Wall Street analysts get nervous about Netflix

Reed Hastings, CEO of Netflix
Harriet Taylor | CNBC

Normally, Wall Street analysts don't downgrade a stock the day of an all-time high.

Why rain on your clients' parade?

But an analyst from Societe Generale did just that to Netflix on Wednesday, cutting the shares all the way to "sell" from "buy" at noon ET just after shares of the video streaming company hit $706.24, making them a double for 2015.

Citigroup's Mark May piled on Thursday morning with a downgrade to "neutral" from "buy."

Not to mention the man who started it all, activist-turned-amazing stock picker Carl Icahn, who caused the Wednesday bearish turnaround in the stock by saying he sold out of the last of his Netflix stake.

After these three strikes, Netflix's stock is off more than 7 percent from that all-time high.

Here's what's got Wall Street so concerned...

What's interesting about both analyst notes is that they start with mentions of the stock's gains this year.

So the No. 1 concern is valuation.

"We now estimate the current valuation discounts very rosy assumptions to 2025," wrote Cherblanc. "We consequently believe the shares' risk/reward has considerably deteriorated, and we downgrade our recommendation to sell."

"When looking at more traditional valuation metrics (i.e., earnings multiples based on near-term consolidated results), NFLX looks expensive relative to peers, which reinforces our view that valuation may not have meaningful near-term upside," wrote Citigroup's May. "Shares are up 99 percent YTD, 43 percent since the 1Q15 (earnings) report, 49 percent since our 4/10/15 upgrade, and now trade only 6 percent below our $722 target."

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May also makes the contrarian point that his peers on Wall Street are the most bullish on Netflix's stock in 10 years.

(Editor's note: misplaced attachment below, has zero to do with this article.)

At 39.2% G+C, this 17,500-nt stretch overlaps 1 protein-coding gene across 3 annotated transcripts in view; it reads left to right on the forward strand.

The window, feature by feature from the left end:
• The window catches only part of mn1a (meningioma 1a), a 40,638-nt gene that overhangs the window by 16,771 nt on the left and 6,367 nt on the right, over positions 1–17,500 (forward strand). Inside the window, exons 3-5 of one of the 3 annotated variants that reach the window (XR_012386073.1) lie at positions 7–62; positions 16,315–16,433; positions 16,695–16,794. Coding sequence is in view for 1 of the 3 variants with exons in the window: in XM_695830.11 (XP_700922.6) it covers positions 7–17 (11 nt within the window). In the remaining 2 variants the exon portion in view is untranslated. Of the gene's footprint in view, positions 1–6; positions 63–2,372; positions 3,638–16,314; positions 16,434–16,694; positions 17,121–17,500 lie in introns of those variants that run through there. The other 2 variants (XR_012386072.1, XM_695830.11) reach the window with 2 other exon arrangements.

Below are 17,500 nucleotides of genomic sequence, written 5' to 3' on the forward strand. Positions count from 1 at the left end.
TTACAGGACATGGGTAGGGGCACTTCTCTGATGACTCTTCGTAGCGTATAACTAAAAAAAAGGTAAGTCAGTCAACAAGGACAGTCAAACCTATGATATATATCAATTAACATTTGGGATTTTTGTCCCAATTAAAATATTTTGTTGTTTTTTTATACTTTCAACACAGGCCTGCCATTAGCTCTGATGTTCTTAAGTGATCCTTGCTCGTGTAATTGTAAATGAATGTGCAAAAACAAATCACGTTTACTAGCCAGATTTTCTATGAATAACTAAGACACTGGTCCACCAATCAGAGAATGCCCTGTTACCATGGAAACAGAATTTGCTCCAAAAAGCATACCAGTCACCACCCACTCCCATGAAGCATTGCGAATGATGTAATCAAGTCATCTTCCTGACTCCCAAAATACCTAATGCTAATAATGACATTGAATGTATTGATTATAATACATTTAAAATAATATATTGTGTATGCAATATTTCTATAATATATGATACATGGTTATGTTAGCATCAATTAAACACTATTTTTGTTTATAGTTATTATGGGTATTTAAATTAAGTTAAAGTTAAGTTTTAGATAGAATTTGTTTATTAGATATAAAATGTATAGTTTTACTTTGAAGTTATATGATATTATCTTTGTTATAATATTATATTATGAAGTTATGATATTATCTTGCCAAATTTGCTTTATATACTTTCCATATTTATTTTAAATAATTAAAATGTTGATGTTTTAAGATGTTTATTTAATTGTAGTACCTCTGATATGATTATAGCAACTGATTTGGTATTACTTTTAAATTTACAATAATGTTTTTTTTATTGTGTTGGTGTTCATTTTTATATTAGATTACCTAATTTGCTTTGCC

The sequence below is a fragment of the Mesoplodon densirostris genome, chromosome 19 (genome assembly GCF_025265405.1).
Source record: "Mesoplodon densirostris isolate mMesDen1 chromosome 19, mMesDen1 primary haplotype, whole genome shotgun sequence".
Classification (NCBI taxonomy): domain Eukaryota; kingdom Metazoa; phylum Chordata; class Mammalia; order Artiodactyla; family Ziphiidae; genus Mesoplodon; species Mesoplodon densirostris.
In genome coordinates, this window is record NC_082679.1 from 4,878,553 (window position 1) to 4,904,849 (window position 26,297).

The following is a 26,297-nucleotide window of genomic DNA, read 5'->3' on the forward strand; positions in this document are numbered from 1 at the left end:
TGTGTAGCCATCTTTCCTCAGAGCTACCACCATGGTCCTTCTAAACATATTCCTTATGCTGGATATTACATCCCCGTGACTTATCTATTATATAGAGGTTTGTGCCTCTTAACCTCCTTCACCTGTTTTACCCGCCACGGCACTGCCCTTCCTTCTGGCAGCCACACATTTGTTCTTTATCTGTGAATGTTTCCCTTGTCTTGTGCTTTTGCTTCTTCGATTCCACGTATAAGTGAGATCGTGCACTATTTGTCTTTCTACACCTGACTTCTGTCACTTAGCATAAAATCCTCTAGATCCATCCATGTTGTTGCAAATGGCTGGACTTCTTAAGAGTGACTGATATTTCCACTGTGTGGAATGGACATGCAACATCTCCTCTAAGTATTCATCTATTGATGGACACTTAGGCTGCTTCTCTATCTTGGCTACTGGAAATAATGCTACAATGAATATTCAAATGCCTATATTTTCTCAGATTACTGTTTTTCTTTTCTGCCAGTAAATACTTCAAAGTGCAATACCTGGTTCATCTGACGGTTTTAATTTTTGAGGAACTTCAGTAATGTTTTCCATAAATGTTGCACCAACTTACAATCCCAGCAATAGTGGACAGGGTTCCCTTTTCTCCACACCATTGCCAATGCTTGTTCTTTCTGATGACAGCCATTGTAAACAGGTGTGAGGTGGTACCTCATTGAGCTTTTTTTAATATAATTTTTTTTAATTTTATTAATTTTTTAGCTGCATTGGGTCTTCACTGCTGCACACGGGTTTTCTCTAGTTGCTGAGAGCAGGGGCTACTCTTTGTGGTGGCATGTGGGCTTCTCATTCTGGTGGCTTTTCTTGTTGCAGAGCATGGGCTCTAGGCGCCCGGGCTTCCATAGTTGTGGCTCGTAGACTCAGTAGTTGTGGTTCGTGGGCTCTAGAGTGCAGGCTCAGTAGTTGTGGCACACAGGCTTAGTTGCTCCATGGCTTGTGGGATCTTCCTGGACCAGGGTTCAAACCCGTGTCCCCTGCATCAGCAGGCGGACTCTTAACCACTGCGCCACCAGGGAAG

More than 60 percent of analysts recommend buying Netflix, according to FactSet. Thirty percent say "hold" and just 9 percent recommend selling.

So there's not many people left to say "buy" and boost the stock.

Both analysts raise concerns about investors being too bullish on Netflix's rollout to China and other international markets. There are likely to be some hiccups that hit the stock along the way.

Cherblanc wrote that there are a lot of headwinds difficult to predict like piracy in China. And those headwinds get stronger in markets such as India, Russia and Taiwan.

Only 10 percent penetration may be achievable by Netflix in the latter countries because of "low purchasing power, piracy issues or a history of very strong local online incumbents," wrote Cherblanc.

Netflix reports second quarter earnings July 15.

Citigroup points out that the shares traded lower after its second quarter and third quarter earnings reports the last three years.

So it may be time to stop binging on the shares until the end of the year.

Michael Bloom contributed reporting.

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